Commentary, Polemic, and Prophecy in Hildegard of Bingen's Solutiones Triginta Octo Quaestionum
"Commentary, Polemic, and Prophecy in Hildegard of Bingen's Solutiones triginta octo quaestionum." This essay analyzes one of Hildegard of Bingen's most neglected texts, the Solutiones triginta octo quaestionum (1176), a collection of her responses to theological and interpretive questions compiled by Guibert of Gembloux and the monks of Villers-en-Brabant. The Solutiones offers an unusual perspective on one of the most interesting chapters in the development of medieval reading and writing practices. Situated among the "classroom vs. cloister" debates of the twelfth century, this text illustrates how the commentary genre could function as a site of struggle between forms of interpretation and the individuals, groups, and institutions that advocated them. The Solutiones demonstrates how advocates of a single method of reading sought to validate their position by aggressively enlisting the support of a celebrated religious authority. Perhaps most interesting, this text reveals how such controversies between medieval men sometimes admitted the intervention of female voices in public discourses where women would ordinarily not have been allowed to speak.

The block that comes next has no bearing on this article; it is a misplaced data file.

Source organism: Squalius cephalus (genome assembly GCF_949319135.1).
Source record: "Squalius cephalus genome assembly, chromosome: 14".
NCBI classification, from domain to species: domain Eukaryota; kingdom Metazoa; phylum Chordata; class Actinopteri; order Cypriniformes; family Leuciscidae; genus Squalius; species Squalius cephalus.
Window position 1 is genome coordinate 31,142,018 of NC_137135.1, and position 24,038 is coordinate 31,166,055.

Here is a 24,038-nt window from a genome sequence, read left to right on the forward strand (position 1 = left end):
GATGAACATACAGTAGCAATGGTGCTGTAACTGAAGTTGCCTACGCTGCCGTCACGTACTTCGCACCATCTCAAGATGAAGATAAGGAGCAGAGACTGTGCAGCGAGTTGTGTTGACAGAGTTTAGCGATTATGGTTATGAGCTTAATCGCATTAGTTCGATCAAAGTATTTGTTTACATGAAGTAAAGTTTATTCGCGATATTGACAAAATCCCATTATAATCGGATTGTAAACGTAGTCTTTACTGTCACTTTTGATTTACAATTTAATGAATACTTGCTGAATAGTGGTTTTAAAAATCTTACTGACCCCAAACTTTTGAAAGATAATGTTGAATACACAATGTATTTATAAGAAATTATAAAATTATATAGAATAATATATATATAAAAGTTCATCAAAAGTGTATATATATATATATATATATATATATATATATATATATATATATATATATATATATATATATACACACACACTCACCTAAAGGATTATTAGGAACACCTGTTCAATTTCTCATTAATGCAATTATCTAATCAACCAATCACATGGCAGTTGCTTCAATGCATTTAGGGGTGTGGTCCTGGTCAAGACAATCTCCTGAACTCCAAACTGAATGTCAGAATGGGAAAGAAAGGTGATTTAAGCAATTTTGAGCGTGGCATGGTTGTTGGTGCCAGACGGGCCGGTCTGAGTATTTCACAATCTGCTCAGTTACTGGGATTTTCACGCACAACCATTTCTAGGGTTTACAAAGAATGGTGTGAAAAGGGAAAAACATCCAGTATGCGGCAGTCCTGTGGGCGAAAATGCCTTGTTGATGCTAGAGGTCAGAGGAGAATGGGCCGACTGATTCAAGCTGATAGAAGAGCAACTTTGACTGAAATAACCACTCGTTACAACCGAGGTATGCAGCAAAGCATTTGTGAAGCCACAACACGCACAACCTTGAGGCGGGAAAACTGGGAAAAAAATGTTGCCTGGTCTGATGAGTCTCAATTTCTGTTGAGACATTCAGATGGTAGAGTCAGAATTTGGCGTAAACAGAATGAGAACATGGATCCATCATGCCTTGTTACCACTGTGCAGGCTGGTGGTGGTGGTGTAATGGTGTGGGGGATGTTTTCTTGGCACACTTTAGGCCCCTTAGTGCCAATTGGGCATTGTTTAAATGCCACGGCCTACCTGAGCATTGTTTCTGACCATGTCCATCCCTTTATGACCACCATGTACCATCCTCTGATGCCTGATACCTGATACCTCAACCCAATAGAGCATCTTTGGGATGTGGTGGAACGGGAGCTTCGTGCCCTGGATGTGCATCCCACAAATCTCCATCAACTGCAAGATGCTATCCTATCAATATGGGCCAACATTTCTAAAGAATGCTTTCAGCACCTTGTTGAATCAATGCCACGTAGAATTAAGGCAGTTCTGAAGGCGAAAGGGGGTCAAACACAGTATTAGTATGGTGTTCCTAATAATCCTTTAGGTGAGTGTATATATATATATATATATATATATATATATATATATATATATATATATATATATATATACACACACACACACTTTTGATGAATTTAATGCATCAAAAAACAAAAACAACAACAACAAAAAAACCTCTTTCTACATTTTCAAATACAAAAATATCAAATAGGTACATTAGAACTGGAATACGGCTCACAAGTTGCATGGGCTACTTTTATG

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Bartlett, Anne Clark, "Commentary, Polemic, and Prophecy in Hildegard of Bingen's Solutiones Triginta Octo Quaestionum" (1992). SIAS Faculty Publications. 665.
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